After I read Randy Haspel's Rant (December 11th issue), I immediately got on my computer to look for the movie he recommended: Who Killed the Electric Car?. Everyone — especially conservatives who think George Bush can do no wrong — needs to watch this. First, I was shocked and amazed that I had never even heard of the EV1. But then, it was sort of GM's big joke, wasn't it? Second, to learn that the technology for a very good electric car has been out there for some time and we're not allowed to have it is ludicrous.
I have been a bike commuter for about eight months, and watching this documentary confirms that I have been doing the right thing. I am planning on getting a car for necessary car trips, but I can guarantee it won't be a GM product. There is too much in the documentary to go into in this letter, so please, everyone, get it and watch it! Tell your friends and neighbors. We really could start a revolution if we wanted to.
And, oh yeah, Bush is a freakin' idiot.
The Economy, Explained
I think that most people understand what is happening with our economy ("13 Upsides to the Downturn," December 11th issue). You can conduct a complex analysis of the complicated market system, but the simple version is that tokens (money) are exchanged for wanted goods and services. Since we no longer support the gold standard, our tokens will be worthless in the United States and the world economy if valuable goods and services can't back them up.
Big government has created a massive and expensive bureaucracy, which private companies and taxpayers must support. You need government, but government can't and shouldn't be expected to do everything.
Wall Street has put too many tokens in the hands of too few individuals. These individuals have sold their tokens to other individuals who aren't producing goods and services in exchange — a bad investment.
Wall Street and the average investor have liquidated too many producers (companies) through mergers and other schemes to gain quick profits, without any regard to the effects on production of goods and services. These schemes have undermined the free market by determining the fates of companies solely on their ability to make a fast profit for stockholders.
We need to refocus on the basics. First, the government has no choice but to inject tokens back into workers' pockets to avoid freezing the financial system. Second, we should again focus on producing valuable goods and services. Third, we cannot continue to act as if tokens without accompanying salable goods and services will somehow increase in value. If "money" determined a country's wealth, any country could become extraordinarily wealthy by just printing more of it.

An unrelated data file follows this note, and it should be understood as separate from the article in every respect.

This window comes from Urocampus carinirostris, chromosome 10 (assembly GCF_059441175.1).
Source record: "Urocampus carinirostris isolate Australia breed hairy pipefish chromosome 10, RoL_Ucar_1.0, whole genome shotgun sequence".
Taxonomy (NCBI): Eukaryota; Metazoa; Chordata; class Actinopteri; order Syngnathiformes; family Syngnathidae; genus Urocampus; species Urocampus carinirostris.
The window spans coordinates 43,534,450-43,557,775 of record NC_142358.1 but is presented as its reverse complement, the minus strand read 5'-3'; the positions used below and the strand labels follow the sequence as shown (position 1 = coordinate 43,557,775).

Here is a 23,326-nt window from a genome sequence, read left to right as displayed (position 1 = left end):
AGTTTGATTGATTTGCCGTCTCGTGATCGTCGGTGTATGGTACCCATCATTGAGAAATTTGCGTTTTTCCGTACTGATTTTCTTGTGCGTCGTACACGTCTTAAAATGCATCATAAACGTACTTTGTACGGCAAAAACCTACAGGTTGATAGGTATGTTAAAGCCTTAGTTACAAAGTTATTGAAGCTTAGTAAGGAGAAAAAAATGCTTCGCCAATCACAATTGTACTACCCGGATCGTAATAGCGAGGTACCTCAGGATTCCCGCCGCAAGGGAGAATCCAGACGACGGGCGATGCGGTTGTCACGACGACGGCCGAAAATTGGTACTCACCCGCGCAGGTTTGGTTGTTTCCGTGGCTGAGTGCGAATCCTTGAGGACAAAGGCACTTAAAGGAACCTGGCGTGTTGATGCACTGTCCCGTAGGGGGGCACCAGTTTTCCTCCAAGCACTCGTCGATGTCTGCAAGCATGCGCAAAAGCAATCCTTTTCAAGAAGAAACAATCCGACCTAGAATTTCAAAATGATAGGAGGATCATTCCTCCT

The Flyer isn't a rag
Contrary to what James Smith wrote (Letters, November 27th issue), the Flyer is right on point. Though Barack Obama may not have been the best choice, he was the only choice compared to John McCain. McCain would have completed the demise of the country that George Bush started. And Sarah Palin was a joke, qualified only for a job on Saturday Night Live. She raised excitement among conservatives for a while, until most finally opened their eyes and saw the truth. The rest decided to remain blind, a common trait for many conservatives.
Smith mentioned that the Flyer tried to "piss on [his] head and tell [him] it's raining." Well, he should be used to it if he believed Reagan when he said he knew nothing about the Iran/Contra mess or Bush when he said Saddam was in on the 9/11 tragedy or that there were weapons of mass destruction hidden in Iraq.
All I have to say is, liberals know the difference between piss and rain.
Tigers to St. Pete
I enjoyed Frank Murtaugh's column on the football Tigers (Sports, December 11th issue). Tommy West runs a good program with limited means at the U of M, and his teams are a big step up from those coached by his predecessors. That said, even I, a Tiger fan from way back, have trouble working up much enthusiasm for a bowl game for this year's 6-6 squad, especially considering one of the victories was over a non-Division I team, Nicholls State.
Sometimes, it's better to "wait 'til next year."